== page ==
Fethard Quay in Wexford Ireland in Ireland's Ancient East

Step inside and back in time at the world’s oldest operational lighthouse

When it comes to lighthouses, none come with a longer history of protecting seafarers than Hook. It’s the world’s oldest operational lighthouse, having stood for over 800 years.

Powerful knight William Marshall built Hook lighthouse between 1210 and 1230 to guide shipping to his port of Ross. Up until 1996, the lighthouse had light keepers operating everything from coal fire, a whale oil lamp and gas lights, until it finally became fully automated.

Hook Lighthouse in Irelands Ancient East

Don your walking boots for the Bray Head coastal path

County Wicklow is known for its walking trails and the coastal path from Bray to Greystones is one of the best. The 7km cliff walk runs close to the Dublin-Wexford railway, built during the 19th century. Alternatively, take the path from Bray to the top of Bray Head, to get panoramic views of Bray, North East Wicklow and Dublin Bay, plus the neighbouring mountains of the Great and Little Sugar Loaf.

Walking the Bray Head Coastal path is a fun thing to do in Irelands Ancient East

Wicklow is known as The Garden of Ireland and is just asking to be explored. Check out this blog post for more fun things to do in Wicklow on your Irish staycation.

Woman in a purple dress walking through the magical forest in Ballinastoe woods in Wicklow Ireland to put on your bucket list Ireland
The fairytale Ballinastoe Woods, Wicklow

Explore the ancient ruins of the Black Castle

The ruins of Black Castle stand on a rocky headland looking out across Wicklow Town and the North Wicklow coast. Built around 1176 following the Norman invasions, Black Castle is one of many castles across the Celtic Routes with a turbulent history, often under frequent attack from nearby enemies. Despite it being burnt down in both 1295 and 1315, the castle managed to survive until around 1645, when it was attacked again and eventually demolished.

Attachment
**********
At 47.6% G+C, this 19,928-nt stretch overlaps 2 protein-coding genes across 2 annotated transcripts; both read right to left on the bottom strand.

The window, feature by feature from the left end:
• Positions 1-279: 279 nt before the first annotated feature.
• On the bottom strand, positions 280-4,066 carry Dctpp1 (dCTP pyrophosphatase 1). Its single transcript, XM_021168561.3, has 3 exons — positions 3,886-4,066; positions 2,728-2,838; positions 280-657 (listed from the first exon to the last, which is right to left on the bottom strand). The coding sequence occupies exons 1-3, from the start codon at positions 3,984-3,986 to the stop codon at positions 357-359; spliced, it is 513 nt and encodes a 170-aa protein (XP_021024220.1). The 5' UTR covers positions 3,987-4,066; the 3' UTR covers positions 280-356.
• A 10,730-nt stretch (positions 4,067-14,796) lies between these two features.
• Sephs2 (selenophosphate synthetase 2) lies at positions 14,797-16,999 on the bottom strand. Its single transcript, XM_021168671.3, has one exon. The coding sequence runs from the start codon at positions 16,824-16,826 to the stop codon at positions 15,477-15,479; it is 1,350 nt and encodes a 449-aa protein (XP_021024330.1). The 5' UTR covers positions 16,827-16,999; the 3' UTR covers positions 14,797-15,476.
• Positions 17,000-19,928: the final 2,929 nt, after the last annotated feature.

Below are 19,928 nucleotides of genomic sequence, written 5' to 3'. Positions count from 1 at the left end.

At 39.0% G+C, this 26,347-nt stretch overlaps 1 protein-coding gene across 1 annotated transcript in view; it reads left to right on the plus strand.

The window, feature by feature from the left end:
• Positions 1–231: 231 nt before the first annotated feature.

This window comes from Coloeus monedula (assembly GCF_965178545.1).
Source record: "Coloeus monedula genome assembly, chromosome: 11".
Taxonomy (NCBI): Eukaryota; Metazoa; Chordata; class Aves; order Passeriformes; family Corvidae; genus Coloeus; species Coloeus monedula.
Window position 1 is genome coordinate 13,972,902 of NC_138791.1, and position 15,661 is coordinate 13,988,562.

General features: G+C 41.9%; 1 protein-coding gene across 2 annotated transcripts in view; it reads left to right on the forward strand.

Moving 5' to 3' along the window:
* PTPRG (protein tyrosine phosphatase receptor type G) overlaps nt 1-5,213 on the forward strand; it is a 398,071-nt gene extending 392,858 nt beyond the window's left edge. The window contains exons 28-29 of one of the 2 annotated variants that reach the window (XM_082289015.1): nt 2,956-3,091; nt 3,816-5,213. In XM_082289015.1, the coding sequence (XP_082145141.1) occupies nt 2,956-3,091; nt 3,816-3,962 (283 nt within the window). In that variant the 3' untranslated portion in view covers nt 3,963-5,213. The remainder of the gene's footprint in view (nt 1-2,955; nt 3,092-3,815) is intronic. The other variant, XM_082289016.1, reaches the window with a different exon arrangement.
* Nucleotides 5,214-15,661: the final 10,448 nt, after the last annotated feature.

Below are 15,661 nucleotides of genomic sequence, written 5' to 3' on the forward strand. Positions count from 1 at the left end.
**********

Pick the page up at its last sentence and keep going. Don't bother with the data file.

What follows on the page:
Coastal view of Black Castle Wicklow to put on your bucket list Ireland

Discover the extraordinary beauty of Mount Congreve’s gardens

The gardens at Mount Congreve in Waterford comprise around 70 acres of intensively-planted woodland, a 4-acre walled garden and 16km of walkways. The entire collection consists of over 3,000 different trees and shrubs, more than 2,000 Rhododendrons, 600 Camellias, 300 Acer cultivars, 600 conifers, 250 climbers and 1,500 herbaceous plants, plus many more tender species contained in the Georgian glasshouse. Words just aren’t enough to express the extraordinary beauty you’ll find in one of the great gardens of the world.